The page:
Stories about Software


The Secret to Avoiding Paralysis by Analysis

A while ago Scott Hanselman wrote a post about “paralysis by analysis” which I found to be an interesting read.  His blog is a treasure trove of not only technical information but also posts that humanize the developer experience, such as one of my all time favorites.  In this particular post, he quoted a stack overflow user who said:

Lately, I’ve been noticing that the more experience I gain, the longer it takes me to complete projects, or certain tasks in a project. I’m not going senile yet. It’s just that I’ve seen so many different ways in which things can go wrong. And the potential pitfalls and gotchas that I know about and remember are just getting more and more.

Trivial example: it used to be just “okay, write a file here”. Now I’m worrying about permissions, locking, concurrency, atomic operations, indirection/frameworks, different file systems, number of files in a directory, predictable temp file names, the quality of randomness in my PRNG, power shortages in the middle of any operation, an understandable API for what I’m doing, proper documentation, etc etc etc.

Scott’s take on this is the following:

This really hit me because THIS IS ME. I was wondering recently if it was age-related, but I’m just not that old to be senile. It’s too much experience combined with overthinking. I have more experience than many, but clearly not enough to keep me from suffering from Analysis Paralysis.

(emphasis his)

Paralysis by Lofty Expectations

The thing that struck out to me most about this post was reading Scott say, “THIS IS ME.” When I read the post about being a phony and so many other posts of his, I thought to myself, “THIS IS ME.” In reading this one, however, I thought to myself, “wow, fortunately, that’s really not me, although it easily could be.” I’ll come back to that.

Scott goes on to say that he combats this tendency largely through pairing and essentially relying on others to keep him more grounded in the task at hand. He says that, ironically, he’s able to help others do the same. With multiple minds at work, they’re able to reassure one another that they might be gold plating and worrying about too much at once. It’s a sanity check of sorts. At the end of the post, he invites readers to comment about how they avoid Paralysis by Analysis.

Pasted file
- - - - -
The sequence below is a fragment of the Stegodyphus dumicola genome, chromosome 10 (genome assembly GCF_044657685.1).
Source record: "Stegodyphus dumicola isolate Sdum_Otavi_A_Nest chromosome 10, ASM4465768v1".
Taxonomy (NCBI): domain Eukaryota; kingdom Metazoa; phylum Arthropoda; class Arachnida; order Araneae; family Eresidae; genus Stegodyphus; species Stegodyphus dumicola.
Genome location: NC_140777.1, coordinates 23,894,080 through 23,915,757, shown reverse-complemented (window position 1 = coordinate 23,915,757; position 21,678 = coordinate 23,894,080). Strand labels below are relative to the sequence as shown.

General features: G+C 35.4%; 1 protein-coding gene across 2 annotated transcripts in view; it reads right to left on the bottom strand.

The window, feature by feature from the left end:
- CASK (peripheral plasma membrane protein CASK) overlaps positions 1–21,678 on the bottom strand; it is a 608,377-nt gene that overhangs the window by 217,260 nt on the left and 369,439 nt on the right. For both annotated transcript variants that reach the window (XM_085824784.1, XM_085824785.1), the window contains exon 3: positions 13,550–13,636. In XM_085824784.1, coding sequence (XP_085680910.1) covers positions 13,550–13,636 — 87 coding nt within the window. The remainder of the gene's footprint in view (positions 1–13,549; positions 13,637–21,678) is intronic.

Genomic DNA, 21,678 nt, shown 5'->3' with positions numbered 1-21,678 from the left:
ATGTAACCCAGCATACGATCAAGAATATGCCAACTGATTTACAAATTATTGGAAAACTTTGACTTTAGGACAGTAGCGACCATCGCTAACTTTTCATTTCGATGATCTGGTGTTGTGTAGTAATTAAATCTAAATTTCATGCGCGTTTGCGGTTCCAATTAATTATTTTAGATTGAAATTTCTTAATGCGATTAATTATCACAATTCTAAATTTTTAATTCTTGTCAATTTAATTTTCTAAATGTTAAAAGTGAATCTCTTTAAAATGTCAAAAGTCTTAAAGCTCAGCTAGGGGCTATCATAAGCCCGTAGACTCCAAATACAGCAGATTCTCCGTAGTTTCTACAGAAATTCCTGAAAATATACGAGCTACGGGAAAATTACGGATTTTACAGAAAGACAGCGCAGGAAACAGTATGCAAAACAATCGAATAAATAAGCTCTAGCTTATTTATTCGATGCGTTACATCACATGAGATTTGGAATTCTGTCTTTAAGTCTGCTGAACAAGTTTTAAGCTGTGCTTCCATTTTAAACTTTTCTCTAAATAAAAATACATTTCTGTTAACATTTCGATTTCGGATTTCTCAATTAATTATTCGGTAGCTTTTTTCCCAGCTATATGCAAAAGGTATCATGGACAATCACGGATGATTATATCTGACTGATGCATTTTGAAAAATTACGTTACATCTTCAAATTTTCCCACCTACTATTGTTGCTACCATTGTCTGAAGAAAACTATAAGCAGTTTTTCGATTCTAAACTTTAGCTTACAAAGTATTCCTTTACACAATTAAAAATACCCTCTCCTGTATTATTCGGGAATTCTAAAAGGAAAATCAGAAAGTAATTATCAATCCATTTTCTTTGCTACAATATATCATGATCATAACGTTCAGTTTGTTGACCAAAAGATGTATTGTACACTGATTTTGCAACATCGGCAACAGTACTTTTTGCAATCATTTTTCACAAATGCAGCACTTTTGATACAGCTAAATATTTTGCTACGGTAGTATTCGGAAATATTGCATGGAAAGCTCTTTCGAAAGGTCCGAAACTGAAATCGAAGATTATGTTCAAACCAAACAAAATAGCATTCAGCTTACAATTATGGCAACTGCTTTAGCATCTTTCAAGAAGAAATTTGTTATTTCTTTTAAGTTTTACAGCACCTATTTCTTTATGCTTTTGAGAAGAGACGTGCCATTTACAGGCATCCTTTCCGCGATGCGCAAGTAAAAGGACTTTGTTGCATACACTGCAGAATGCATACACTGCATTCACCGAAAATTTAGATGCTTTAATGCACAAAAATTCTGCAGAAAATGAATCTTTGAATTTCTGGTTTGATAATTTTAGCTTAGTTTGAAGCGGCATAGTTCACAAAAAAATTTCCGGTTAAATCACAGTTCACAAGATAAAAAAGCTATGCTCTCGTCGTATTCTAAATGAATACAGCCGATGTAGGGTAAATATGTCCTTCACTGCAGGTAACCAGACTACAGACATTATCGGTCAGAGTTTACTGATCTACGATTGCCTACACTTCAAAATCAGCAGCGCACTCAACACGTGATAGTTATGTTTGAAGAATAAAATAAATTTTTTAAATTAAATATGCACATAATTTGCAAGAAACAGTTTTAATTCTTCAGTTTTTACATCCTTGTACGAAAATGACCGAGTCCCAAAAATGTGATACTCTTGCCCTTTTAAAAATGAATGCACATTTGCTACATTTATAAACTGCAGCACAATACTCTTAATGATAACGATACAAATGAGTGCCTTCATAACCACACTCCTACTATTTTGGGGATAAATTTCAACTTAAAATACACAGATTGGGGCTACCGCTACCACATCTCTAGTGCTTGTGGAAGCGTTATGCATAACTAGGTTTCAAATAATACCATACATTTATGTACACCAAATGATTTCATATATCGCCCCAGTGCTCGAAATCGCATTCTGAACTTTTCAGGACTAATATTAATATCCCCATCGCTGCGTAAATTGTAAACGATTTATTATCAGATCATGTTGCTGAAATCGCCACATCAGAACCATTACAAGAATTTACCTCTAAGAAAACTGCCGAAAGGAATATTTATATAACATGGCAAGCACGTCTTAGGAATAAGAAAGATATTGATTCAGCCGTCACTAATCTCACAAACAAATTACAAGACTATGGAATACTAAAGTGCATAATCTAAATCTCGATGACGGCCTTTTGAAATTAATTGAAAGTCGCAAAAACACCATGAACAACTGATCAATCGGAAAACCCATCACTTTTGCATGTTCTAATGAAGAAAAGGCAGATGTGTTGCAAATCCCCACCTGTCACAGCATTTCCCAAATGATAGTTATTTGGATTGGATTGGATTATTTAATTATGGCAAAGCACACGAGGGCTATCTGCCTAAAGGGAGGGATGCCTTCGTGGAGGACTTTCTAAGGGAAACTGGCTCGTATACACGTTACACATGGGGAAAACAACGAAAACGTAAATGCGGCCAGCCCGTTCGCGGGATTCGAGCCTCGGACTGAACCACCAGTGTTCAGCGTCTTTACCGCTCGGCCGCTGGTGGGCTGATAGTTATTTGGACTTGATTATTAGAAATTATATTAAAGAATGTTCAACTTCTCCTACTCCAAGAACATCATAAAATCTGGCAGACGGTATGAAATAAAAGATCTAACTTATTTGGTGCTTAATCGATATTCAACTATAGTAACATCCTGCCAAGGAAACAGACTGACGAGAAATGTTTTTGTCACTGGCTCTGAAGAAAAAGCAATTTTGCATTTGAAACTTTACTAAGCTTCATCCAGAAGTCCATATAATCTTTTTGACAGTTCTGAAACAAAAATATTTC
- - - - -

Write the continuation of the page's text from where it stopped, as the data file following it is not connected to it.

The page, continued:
For me to answer this, I’d like to take a dime store psychology stab at why people might feel this pressure as they move along in their careers in the first place — pressure to “[worry] about permissions, locking, concurrency, atomic operations, indirection/frameworks, different file systems, number of files in a directory, predictable temp file names, the quality of randomness in my PRNG, power shortages in the middle of any operation, an understandable API for what I’m doing, proper documentation, etc etc etc.” Why was it so simple when you started out, but now it’s so complicated?


I’d say it’s a matter not so much of diligence but of aversion to sharpshooting. What I mean is, I don’t think that people during their careers magically acquire some sort of burning need to make everything perfect if that didn’t exist from the beginning; I don’t think you grow into perfectionism. I think what actually happens is that you grow worried about the expectations of those around you. When you’re a programming neophyte, you’ll proudly announce that you successfully figured out how to write a file to disk and you’d imagine the reaction of your peers to be, “wow, good work figuring that out on your own!” When you’re 10 years in, you’ll announce that you wrote a file to disk and fear that someone will say, “what kind of amateur with 10 years of experience doesn’t guarantee atomicity in a file-write?”

The paralysis by analysis, I think, results from the opinion that every design decision you make should be utterly unimpeachable or else you’ll be exposed as a fraud. You fret that a maintenance programmer will come along and say, “wow, that guy sure sucks,” or that a bug will emerge in some kind of odd edge case and people will think, “how could he let that happen?!” This is what I mean about aversion to sharpshooting. It may even be personal sharpshooting and internal expectations, but I don’t think that the paralysis by analysis occurs as a proactive desire to do a good job but out of a reactive fear of doing a bad job.